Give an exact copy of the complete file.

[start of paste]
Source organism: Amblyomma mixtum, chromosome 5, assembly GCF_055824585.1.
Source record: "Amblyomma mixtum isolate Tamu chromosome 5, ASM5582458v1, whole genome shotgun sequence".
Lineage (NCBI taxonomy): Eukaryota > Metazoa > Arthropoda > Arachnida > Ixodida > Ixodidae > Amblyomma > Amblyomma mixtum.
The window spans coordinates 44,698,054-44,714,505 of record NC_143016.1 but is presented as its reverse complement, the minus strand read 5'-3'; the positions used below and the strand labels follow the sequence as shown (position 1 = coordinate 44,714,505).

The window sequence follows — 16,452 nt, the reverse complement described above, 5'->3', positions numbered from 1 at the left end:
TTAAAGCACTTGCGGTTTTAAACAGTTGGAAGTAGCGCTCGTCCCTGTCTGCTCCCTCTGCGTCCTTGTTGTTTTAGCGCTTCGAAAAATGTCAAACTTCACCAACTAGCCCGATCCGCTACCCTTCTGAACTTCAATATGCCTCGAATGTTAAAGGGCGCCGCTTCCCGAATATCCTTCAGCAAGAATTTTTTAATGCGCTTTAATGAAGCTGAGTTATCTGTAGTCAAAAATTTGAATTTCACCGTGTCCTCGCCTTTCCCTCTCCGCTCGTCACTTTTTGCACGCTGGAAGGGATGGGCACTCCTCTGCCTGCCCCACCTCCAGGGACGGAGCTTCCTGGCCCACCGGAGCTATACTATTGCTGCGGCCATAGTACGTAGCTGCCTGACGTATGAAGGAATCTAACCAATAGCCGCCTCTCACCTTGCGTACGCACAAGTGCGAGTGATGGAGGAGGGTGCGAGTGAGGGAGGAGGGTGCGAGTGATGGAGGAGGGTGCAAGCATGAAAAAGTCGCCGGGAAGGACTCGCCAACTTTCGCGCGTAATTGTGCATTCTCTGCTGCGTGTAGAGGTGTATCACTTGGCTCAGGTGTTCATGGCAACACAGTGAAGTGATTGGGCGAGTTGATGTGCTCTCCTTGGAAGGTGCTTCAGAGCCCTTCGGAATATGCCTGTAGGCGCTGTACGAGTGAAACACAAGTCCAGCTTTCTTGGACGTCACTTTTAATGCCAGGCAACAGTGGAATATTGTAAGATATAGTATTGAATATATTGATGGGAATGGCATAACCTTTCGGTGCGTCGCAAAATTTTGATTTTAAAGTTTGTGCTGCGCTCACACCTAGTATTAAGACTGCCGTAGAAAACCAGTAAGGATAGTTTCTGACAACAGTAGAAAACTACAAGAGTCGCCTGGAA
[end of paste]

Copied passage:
Source organism: Amblyomma mixtum, chromosome 5, assembly GCF_055824585.1.
Source record: "Amblyomma mixtum isolate Tamu chromosome 5, ASM5582458v1, whole genome shotgun sequence".
Lineage (NCBI taxonomy): Eukaryota > Metazoa > Arthropoda > Arachnida > Ixodida > Ixodidae > Amblyomma > Amblyomma mixtum.
The window spans coordinates 44,698,054-44,714,505 of record NC_143016.1 but is presented as its reverse complement, the minus strand read 5'-3'; the positions used below and the strand labels follow the sequence as shown (position 1 = coordinate 44,714,505).

The window sequence follows — 16,452 nt, the reverse complement described above, 5'->3', positions numbered from 1 at the left end:
TTAAAGCACTTGCGGTTTTAAACAGTTGGAAGTAGCGCTCGTCCCTGTCTGCTCCCTCTGCGTCCTTGTTGTTTTAGCGCTTCGAAAAATGTCAAACTTCACCAACTAGCCCGATCCGCTACCCTTCTGAACTTCAATATGCCTCGAATGTTAAAGGGCGCCGCTTCCCGAATATCCTTCAGCAAGAATTTTTTAATGCGCTTTAATGAAGCTGAGTTATCTGTAGTCAAAAATTTGAATTTCACCGTGTCCTCGCCTTTCCCTCTCCGCTCGTCACTTTTTGCACGCTGGAAGGGATGGGCACTCCTCTGCCTGCCCCACCTCCAGGGACGGAGCTTCCTGGCCCACCGGAGCTATACTATTGCTGCGGCCATAGTACGTAGCTGCCTGACGTATGAAGGAATCTAACCAATAGCCGCCTCTCACCTTGCGTACGCACAAGTGCGAGTGATGGAGGAGGGTGCGAGTGAGGGAGGAGGGTGCGAGTGATGGAGGAGGGTGCAAGCATGAAAAAGTCGCCGGGAAGGACTCGCCAACTTTCGCGCGTAATTGTGCATTCTCTGCTGCGTGTAGAGGTGTATCACTTGGCTCAGGTGTTCATGGCAACACAGTGAAGTGATTGGGCGAGTTGATGTGCTCTCCTTGGAAGGTGCTTCAGAGCCCTTCGGAATATGCCTGTAGGCGCTGTACGAGTGAAACACAAGTCCAGCTTTCTTGGACGTCACTTTTAATGCCAGGCAACAGTGGAATATTGTAAGATATAGTATTGAATATATTGATGGGAATGGCATAACCTTTCGGTGCGTCGCAAAATTTTGATTTTAAAGTTTGTGCTGCGCTCACACCTAGTATTAAGACTGCCGTAGAAAACCAGTAAGGATAGTTTCTGACAACAGTAGAAAACTACAAGAGTCGCCTGGAA